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The IEC is the aorta of our democracy

Lorenzo A Davids writes that one gets a sense that the IEC is not doing enough to encourage voter participation in elections, when looking at the 12% who now cast their ballots. Picture: Leon Lestrade/ African News Agency/ANA.

Lorenzo A Davids writes that one gets a sense that the IEC is not doing enough to encourage voter participation in elections, when looking at the 12% who now cast their ballots. Picture: Leon Lestrade/ African News Agency/ANA.

Published Nov 9, 2021

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On Saturday November 6, it was 59 years since the UN General Assembly adopted Resolution 1761 in 1962, which declared apartheid a violation of the UN Charter.

On Monday, November 1, 2021, South Africans went to the polls to cast a ballot in the 6th Local Government Elections since 1996.

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We were able to exercise the right to vote on November 1 because nations and leaders on November 6, 1962, made a brave decision to cast their ballot at the UN in support of the freedom cry of thousands of people of colour from the discriminatory policies of apartheid. Over the ensuing 32 years, supported by UN resolutions and country allies, hundreds of young men and women would sacrifice their lives and careers in the Struggle to free SA from apartheid’s stranglehold.

In Chapter 9 of the Constitution, with the heading “State Institutions Supporting Constitutional Democracy”, provision is made for the establishment of an Electoral Commission (IEC), tasked with overseeing national, provincial and municipal elections.

The Electoral Commission protects the integrity of the will of the people as expressed through some 40 million potential ballots. And exactly here lies the problem: with only 12 million people – 20% of the total population and 33.3% of the eligible voting population – exercising their right to vote, our Constitutional democracy is at risk.

The Electoral Act of 1998 places a duty on the Electoral Commission to organise elections in such a manner that they are free, fair and create the opportunity for all eligible South Africans to cast a ballot.

In 1994, after the first day of elections, millions more wanted to exercise their right to vote. Under the then interim Constitution, the IEC added two additional days – April 28 and 29, 1994 – to the election period. This resulted in an 86% voter turnout.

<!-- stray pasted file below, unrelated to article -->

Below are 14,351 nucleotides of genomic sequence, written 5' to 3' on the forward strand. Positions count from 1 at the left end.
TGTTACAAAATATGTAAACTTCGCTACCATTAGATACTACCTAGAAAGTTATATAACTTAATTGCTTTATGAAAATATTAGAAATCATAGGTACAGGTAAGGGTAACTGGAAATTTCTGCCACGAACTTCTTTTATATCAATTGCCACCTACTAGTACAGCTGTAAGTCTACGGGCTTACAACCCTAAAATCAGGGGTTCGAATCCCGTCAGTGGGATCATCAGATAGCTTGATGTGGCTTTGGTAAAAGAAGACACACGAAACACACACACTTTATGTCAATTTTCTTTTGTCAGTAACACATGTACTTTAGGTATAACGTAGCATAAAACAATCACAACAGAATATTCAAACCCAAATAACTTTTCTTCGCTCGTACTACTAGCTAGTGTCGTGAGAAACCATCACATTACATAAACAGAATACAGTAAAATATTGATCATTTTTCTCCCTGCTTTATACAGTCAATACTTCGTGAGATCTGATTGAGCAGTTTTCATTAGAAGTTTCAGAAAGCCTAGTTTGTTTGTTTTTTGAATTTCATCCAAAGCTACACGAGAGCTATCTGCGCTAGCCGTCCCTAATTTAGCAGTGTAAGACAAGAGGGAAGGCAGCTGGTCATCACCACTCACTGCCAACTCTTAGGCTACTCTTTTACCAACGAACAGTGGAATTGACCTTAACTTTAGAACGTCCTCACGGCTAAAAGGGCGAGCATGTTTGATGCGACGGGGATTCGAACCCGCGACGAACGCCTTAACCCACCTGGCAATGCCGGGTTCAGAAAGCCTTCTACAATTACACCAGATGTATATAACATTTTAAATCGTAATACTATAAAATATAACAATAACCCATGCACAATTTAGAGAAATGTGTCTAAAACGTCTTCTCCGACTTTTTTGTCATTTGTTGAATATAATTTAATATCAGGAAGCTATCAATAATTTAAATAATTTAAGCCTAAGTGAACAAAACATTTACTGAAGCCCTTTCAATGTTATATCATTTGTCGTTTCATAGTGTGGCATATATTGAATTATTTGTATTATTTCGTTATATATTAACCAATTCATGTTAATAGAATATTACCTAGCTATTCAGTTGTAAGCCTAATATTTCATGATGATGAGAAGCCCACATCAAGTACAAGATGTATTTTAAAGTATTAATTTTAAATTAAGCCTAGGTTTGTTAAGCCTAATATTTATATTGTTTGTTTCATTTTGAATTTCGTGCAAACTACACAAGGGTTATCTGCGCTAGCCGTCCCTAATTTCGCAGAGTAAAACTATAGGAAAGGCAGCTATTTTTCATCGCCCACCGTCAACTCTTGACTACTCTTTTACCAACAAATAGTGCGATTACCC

Compare this to the 12% who now cast their ballots, and one gets a sense that the IEC is not doing enough to encourage voter participation in elections. It is failing in its duty to encourage voters to vote.

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In 1994 we had mass voter education programmes. It has never been repeated.

The IEC can begin to address this concern by doing two things. First, every 16-year-old should be required to attend a compulsory two-day voter education programme. One day on a course and another being shown specific issues affected by the outcome of an election.

Second, elections in South Africa should be over two days – a Wednesday and a Thursday. The multiple skills gaps in our public service system and the community’s psychological architecture make a two-day election system a preferred option.

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If we want an 80% voter turn-out, we will need a two day election period. Treasury must also understand that the IEC is the one entity that cannot be subjected to butcher-like budget cuts. It is the aorta of our democracy. It carries the will of the people to the Legislature. If it fails, our democracy will fail.

When the UN General Assembly made their decision on November 6, 1962, the very next day, November 7, 1962, Nelson Mandela was on trial in the Old Synagogue Court in Pretoria, being accused of inciting the 1961 stay-at-home strike and of leaving the country without a valid passport.

He conducted his own defence. In his closing argument on November 7, 1962, he said: “I have done my duty to my people and to South Africa. I have no doubt that posterity will pronounce that I was innocent.”

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He was sentenced to five years imprisonment.

The IEC owes South Africa an election system that is brave enough, like Mandela was, to stand up to all systemic and structural issues that undermine the will of the people. It should be their daily business and only legacy.

* Lorenzo A Davids.

** The views expressed here are not necessarily those of Independent Media.

Cape Argus

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